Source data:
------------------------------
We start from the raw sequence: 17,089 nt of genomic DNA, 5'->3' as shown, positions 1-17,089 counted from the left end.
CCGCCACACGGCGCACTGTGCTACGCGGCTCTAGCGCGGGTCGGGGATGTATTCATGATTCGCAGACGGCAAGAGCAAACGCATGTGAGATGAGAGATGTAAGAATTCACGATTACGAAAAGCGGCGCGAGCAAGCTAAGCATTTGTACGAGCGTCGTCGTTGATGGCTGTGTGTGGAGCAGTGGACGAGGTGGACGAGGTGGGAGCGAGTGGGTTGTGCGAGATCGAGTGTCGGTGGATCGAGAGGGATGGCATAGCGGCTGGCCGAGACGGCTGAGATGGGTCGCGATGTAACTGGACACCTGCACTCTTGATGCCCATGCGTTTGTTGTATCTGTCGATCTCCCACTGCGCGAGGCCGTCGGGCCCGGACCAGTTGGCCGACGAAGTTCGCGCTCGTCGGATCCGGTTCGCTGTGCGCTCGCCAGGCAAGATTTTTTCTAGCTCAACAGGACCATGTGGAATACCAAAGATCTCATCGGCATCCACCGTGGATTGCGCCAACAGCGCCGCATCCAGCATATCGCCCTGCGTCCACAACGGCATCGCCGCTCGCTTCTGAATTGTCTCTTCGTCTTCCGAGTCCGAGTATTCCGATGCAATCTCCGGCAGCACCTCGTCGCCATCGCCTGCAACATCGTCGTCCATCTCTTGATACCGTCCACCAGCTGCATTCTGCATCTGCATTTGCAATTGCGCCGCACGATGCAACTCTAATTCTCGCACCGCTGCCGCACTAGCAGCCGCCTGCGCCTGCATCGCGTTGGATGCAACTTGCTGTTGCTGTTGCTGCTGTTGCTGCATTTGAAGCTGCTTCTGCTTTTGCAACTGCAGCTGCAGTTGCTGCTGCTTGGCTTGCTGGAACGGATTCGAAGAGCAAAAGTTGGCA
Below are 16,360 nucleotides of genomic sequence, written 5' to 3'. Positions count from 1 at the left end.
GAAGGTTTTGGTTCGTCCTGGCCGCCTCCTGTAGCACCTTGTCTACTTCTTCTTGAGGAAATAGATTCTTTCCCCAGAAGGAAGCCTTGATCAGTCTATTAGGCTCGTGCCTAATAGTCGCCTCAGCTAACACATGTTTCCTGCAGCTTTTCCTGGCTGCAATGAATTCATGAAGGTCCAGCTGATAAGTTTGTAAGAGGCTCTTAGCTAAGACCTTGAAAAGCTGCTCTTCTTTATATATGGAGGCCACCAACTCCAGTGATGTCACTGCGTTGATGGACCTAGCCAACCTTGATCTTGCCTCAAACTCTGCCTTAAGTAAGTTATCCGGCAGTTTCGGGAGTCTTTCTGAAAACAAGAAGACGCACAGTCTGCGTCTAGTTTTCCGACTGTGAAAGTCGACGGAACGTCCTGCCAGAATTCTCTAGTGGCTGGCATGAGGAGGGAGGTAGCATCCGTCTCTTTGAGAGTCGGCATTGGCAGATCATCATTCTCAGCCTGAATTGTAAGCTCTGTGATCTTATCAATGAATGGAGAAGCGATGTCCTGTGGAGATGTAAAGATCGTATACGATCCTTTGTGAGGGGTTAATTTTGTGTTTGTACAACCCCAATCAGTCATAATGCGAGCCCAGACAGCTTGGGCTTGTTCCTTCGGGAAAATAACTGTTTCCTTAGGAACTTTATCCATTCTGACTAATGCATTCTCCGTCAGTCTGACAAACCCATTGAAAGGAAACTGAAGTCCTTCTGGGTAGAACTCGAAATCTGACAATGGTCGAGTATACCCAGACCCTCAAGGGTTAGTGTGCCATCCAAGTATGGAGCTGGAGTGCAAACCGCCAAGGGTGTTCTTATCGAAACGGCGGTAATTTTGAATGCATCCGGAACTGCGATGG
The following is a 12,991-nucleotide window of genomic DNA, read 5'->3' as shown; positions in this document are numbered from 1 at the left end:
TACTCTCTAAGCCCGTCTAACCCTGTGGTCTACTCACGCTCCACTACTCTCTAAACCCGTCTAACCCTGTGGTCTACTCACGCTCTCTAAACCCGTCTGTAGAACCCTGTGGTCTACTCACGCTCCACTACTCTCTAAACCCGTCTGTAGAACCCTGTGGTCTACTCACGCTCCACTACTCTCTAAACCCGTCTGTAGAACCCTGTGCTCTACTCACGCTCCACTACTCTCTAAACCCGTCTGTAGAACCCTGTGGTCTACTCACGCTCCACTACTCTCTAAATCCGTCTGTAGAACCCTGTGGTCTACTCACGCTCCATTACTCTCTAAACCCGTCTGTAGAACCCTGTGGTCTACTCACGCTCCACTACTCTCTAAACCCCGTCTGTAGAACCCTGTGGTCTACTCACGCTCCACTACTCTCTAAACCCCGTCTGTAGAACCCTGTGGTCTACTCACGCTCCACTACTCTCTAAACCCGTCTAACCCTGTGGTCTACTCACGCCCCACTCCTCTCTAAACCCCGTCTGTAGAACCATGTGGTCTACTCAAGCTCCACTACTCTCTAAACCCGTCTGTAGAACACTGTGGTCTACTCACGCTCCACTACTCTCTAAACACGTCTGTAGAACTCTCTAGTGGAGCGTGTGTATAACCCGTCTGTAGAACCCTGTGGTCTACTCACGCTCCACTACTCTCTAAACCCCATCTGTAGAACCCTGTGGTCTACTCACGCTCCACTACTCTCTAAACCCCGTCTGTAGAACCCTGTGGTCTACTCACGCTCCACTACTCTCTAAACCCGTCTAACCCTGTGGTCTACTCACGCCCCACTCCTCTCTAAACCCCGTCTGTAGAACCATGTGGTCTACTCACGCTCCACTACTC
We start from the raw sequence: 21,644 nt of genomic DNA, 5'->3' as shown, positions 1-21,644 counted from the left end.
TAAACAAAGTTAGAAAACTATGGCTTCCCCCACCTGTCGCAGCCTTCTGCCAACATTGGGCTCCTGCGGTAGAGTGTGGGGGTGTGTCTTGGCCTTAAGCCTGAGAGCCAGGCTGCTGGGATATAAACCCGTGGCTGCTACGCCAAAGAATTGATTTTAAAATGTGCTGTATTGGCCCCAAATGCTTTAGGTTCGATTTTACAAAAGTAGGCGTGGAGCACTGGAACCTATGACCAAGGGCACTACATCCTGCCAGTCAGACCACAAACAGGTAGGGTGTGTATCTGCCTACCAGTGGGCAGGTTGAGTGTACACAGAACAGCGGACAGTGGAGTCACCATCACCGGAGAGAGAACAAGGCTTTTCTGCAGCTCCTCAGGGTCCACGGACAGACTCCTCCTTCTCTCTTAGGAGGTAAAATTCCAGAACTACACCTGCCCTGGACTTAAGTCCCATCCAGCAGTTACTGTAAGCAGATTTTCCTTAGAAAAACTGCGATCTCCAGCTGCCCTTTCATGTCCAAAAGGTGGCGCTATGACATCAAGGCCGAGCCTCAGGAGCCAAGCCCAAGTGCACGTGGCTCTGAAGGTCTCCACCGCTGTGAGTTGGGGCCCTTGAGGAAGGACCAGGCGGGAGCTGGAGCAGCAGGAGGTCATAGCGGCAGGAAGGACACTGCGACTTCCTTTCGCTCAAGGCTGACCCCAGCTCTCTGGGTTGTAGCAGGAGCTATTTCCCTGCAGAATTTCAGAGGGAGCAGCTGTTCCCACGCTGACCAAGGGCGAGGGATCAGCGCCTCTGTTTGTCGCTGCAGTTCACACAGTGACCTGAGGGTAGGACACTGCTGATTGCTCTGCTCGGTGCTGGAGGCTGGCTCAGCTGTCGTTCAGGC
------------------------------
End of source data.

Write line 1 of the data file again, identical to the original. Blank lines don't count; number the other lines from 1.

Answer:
We start from the raw sequence: 17,089 nt of genomic DNA, 5'->3' as shown, positions 1-17,089 counted from the left end.